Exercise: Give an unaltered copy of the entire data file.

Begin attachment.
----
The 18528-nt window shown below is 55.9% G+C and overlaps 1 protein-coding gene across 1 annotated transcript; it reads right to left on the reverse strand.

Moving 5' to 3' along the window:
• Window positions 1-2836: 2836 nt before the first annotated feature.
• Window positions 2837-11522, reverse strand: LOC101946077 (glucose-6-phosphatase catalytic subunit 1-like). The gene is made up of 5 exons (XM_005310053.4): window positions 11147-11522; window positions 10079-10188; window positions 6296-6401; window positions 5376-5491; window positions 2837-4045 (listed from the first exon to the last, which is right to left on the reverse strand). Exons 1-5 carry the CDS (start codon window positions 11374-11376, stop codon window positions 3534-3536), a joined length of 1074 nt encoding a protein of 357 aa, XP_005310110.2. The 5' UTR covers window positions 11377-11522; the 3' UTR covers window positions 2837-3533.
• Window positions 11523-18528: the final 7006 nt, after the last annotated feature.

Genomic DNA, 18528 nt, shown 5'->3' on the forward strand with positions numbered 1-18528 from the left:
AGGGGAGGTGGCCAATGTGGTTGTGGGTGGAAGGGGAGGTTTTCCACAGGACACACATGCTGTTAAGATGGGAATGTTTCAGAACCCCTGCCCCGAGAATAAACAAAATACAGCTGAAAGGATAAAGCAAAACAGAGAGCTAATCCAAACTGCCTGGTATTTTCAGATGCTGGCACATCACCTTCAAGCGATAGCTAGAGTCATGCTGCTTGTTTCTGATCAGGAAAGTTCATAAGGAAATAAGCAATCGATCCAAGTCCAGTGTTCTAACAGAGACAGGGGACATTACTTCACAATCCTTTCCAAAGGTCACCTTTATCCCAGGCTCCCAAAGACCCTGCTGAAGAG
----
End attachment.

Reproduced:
The 18528-nt window shown below is 55.9% G+C and overlaps 1 protein-coding gene across 1 annotated transcript; it reads right to left on the reverse strand.

Moving 5' to 3' along the window:
• Window positions 1-2836: 2836 nt before the first annotated feature.
• Window positions 2837-11522, reverse strand: LOC101946077 (glucose-6-phosphatase catalytic subunit 1-like). The gene is made up of 5 exons (XM_005310053.4): window positions 11147-11522; window positions 10079-10188; window positions 6296-6401; window positions 5376-5491; window positions 2837-4045 (listed from the first exon to the last, which is right to left on the reverse strand). Exons 1-5 carry the CDS (start codon window positions 11374-11376, stop codon window positions 3534-3536), a joined length of 1074 nt encoding a protein of 357 aa, XP_005310110.2. The 5' UTR covers window positions 11377-11522; the 3' UTR covers window positions 2837-3533.
• Window positions 11523-18528: the final 7006 nt, after the last annotated feature.

Genomic DNA, 18528 nt, shown 5'->3' on the forward strand with positions numbered 1-18528 from the left:
AGGGGAGGTGGCCAATGTGGTTGTGGGTGGAAGGGGAGGTTTTCCACAGGACACACATGCTGTTAAGATGGGAATGTTTCAGAACCCCTGCCCCGAGAATAAACAAAATACAGCTGAAAGGATAAAGCAAAACAGAGAGCTAATCCAAACTGCCTGGTATTTTCAGATGCTGGCACATCACCTTCAAGCGATAGCTAGAGTCATGCTGCTTGTTTCTGATCAGGAAAGTTCATAAGGAAATAAGCAATCGATCCAAGTCCAGTGTTCTAACAGAGACAGGGGACATTACTTCACAATCCTTTCCAAAGGTCACCTTTATCCCAGGCTCCCAAAGACCCTGCTGAAGAG